You’re off to yet another meeting, so you grab your laptop, thinking you’ll be able to finish off your expense reports during the weekly, hour-long snooze-fest. You pride yourself on your ability to multi-task, and when asked what you are working on, you say you’re just taking notes. At best, 30 percent of the people in the room will believe you—because most of them are “multitasking” in the same way.
The truth is that humans really aren’t very good at multitasking. A variety of studies tell us the same thing: Multitasking actually reduces productivity rather than increasing it. While we may feel better about attacking a variety of tasks, we actually lose a lot of productivity—some estimate as much as 40 percent—in the act of switching gears from one thought process to another.
While multitasking is not a new phenomenon, advances in technology have significantly increased the flow and availability of information and, thus, FOMO—the Fear of Missing Out. We check our email, Twitter and Instagram while sitting in meetings, at the doctor’s office, at parties and at our children’s soccer games. The irony is that we often miss out on the moments occurring right in front of us because we have our eyes glued to a screen.
A number of years ago, I instituted a classroom policy that isn’t always popular with students: no laptops in the classroom. Most students understand, but one will occasionally become indignant, insisting that he or she would only use the device to take notes. I stand my ground because I’ve always known intuitively that the policy is best for the learning process, and researchers at Michigan State University conducted a study that proved me right.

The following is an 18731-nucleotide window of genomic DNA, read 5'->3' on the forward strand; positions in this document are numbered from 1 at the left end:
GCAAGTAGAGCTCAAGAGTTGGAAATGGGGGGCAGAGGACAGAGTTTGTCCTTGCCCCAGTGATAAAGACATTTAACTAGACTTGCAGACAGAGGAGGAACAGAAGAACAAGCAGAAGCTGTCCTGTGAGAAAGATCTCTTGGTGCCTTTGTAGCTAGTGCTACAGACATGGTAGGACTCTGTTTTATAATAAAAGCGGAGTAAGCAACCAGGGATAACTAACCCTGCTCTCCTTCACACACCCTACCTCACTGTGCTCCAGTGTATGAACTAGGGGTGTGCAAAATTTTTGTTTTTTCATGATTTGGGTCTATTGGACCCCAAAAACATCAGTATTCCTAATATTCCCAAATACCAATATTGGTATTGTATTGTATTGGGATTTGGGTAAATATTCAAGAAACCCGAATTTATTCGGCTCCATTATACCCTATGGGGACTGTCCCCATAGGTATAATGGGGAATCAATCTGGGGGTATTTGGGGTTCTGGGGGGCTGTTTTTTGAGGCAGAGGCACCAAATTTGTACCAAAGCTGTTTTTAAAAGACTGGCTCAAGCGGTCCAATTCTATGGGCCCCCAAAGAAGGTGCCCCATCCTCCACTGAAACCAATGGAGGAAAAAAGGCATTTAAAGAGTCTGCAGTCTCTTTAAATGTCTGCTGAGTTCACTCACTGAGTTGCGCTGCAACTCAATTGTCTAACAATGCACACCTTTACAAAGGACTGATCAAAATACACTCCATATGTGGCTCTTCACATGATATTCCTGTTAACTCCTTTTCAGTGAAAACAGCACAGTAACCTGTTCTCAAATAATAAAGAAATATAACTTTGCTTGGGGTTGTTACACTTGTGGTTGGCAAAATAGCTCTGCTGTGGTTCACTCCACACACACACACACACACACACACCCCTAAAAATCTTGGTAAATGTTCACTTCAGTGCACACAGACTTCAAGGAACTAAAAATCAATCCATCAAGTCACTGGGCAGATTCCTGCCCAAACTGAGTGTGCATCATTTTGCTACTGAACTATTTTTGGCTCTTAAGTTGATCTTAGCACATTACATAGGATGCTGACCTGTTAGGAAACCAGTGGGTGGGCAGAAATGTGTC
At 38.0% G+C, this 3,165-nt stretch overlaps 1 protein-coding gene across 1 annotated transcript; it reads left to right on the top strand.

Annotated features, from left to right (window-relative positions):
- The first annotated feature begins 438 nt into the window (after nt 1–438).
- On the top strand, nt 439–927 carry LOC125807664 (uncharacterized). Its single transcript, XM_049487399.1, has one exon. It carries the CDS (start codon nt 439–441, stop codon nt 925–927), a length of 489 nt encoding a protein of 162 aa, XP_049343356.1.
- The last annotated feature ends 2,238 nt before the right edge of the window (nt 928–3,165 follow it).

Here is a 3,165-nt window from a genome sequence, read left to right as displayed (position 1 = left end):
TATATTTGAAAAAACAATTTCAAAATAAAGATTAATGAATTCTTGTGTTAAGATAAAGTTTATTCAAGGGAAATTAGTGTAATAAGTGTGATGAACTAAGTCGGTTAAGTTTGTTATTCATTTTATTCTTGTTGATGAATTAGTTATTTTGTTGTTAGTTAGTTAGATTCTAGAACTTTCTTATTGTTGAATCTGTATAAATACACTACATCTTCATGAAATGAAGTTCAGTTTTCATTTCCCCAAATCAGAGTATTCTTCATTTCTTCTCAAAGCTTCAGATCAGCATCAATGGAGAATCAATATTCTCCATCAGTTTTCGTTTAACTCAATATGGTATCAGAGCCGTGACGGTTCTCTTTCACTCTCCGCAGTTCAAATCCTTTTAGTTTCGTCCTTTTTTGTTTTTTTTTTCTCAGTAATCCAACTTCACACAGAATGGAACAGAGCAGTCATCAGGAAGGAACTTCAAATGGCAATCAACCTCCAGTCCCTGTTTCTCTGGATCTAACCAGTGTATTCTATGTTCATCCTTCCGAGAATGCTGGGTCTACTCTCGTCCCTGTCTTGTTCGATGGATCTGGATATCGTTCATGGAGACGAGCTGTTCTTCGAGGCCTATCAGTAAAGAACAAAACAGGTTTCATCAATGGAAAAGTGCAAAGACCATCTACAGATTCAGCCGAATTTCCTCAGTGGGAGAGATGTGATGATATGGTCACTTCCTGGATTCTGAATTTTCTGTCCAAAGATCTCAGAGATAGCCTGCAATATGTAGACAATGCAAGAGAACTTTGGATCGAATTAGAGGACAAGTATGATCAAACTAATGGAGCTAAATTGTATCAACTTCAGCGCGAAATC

They tracked the internet usage of volunteer students while in class and found that those students spent 40 percent of every class period on the internet for non-academic purposes: checking their email, shopping and playing games. They also reported an additional 27 minutes were spent texting on their phones. That means students spent more than half the class engaged with something other than the class itself. Not surprisingly (at least to me), they found the students who spent the most time surfing online were also the students who scored worst on the final exams. Clearly, they weren’t as capable at multitasking as they might have thought.
Deep down, we all realize that technology can drain our focus and attention. Many of us have read how social media can increase anxiety and the possibility for depression. And if we are perfectly honest, most of us have allowed technology—especially social media—to interfere with our “being in the moment.”
So how do we take back control? It’s not easy.
You’ve no doubt heard the obvious suggestion of limiting the hours in which you check emails, but that can be difficult to do. For some people, the very nature of their jobs demands immediate responsiveness, and the flow of messages can’t be ignored. For the rest of us, though, it’s more manageable. And here’s a radical thought: Turn off the alerts for emails on your phone. Just watching that number climb is a real stress-inducer. It will be easier to schedule your email checks if you aren’t being visually triggered to check them constantly.
Re-examine your own technology usage. Millions of people now own smartwatches, and while they’re great when you’re out for a run, they cause even more distraction than our phones. At least with a phone, you have to be holding it, whereas, the smartwatch is literally attached to your body, providing you with constant alerts. Many people complain the devices are encouraging rudeness. Imagine being engaged in an important conversation with a colleague when he or she glances down at their wrist to check the latest alert. The message is clear: Anyone else is more important than you at that moment.
You can always start small. Next time you attend a meeting, leave your laptop behind if it’s not absolutely needed. Leave your phone, too. (Did I just hear an audible gasp?) At the very least, leave your phone in your pocket or bag with all alerts silenced. You’ll be much more engaged and productive in the meeting, and you’ll be able to focus more fully on the messages and alerts when the meeting is over. Admitting that multitasking is not very effective is the first step.•
Malatestinic is a senior lecturer in human resource management at the Indiana University Kelley School of Business at IUPUI.